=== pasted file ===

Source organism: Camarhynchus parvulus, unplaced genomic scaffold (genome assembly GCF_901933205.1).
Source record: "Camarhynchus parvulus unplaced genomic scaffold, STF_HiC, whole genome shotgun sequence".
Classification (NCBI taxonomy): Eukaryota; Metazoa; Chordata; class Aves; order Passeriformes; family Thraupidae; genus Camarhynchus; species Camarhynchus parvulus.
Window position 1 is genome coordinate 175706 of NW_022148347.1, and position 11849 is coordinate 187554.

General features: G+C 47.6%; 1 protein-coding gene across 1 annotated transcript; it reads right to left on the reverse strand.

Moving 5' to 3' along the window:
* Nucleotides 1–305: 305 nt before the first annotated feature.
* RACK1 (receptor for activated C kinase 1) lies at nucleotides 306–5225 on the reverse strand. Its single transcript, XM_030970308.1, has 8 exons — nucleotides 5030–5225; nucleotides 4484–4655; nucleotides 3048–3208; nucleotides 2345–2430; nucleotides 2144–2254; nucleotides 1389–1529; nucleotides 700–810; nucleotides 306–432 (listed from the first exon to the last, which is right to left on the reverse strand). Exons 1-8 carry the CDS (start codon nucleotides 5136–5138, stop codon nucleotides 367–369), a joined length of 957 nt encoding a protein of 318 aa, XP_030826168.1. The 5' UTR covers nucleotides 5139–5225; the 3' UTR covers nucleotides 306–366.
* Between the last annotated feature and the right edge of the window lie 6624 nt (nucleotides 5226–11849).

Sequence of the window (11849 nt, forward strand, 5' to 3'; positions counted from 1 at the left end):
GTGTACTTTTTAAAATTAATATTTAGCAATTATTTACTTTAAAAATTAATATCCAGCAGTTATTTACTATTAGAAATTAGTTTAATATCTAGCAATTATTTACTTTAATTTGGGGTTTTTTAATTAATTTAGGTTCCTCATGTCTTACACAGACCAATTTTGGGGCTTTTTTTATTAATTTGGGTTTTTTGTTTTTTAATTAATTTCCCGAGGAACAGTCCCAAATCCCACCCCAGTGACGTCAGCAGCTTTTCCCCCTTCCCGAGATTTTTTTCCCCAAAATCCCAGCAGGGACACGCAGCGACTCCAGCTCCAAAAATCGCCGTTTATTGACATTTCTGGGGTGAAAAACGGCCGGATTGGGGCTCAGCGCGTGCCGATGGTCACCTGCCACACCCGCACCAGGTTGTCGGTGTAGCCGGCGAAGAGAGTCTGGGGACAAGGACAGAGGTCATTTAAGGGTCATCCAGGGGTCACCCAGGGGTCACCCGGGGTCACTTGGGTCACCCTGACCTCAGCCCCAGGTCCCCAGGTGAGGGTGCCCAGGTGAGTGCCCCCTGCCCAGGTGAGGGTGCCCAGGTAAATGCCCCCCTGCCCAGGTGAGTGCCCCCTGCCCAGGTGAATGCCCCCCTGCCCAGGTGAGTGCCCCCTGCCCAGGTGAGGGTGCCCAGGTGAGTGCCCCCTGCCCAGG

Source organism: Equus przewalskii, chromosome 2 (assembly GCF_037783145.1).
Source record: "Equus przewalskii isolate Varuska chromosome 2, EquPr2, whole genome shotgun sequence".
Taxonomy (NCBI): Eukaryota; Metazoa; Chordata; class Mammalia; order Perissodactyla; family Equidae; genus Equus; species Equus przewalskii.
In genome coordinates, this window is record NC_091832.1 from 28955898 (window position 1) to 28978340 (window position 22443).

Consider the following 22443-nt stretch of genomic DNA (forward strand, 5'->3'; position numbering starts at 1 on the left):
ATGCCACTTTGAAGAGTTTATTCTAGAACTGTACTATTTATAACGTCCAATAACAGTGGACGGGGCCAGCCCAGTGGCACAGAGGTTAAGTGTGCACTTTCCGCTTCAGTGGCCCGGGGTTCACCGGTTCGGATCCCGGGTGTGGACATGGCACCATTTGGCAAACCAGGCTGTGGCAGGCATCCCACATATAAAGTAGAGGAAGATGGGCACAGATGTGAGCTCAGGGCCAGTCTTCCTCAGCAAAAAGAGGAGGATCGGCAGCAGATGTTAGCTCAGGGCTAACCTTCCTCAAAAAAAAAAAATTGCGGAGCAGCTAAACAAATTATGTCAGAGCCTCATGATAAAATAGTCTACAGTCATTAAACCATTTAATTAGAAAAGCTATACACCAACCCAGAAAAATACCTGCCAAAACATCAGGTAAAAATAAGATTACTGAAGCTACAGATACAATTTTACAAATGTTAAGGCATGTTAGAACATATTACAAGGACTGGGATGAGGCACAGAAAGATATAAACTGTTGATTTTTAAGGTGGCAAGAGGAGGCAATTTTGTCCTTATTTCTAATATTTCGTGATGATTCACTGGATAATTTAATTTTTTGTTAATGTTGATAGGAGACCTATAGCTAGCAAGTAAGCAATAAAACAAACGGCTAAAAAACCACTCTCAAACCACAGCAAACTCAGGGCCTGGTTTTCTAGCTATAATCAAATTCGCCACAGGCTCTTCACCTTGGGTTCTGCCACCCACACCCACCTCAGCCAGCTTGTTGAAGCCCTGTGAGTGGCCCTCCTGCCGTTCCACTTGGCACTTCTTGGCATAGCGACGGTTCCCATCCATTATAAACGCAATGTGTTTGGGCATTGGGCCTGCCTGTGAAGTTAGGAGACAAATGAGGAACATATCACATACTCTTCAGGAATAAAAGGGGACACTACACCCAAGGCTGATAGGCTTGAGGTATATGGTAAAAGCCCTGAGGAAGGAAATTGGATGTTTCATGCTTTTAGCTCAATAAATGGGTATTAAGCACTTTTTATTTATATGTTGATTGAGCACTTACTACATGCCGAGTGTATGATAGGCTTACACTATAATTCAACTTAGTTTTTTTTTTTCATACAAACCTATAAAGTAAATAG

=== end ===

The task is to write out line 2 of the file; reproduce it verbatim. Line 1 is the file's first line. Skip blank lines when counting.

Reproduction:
Source record: "Camarhynchus parvulus unplaced genomic scaffold, STF_HiC, whole genome shotgun sequence".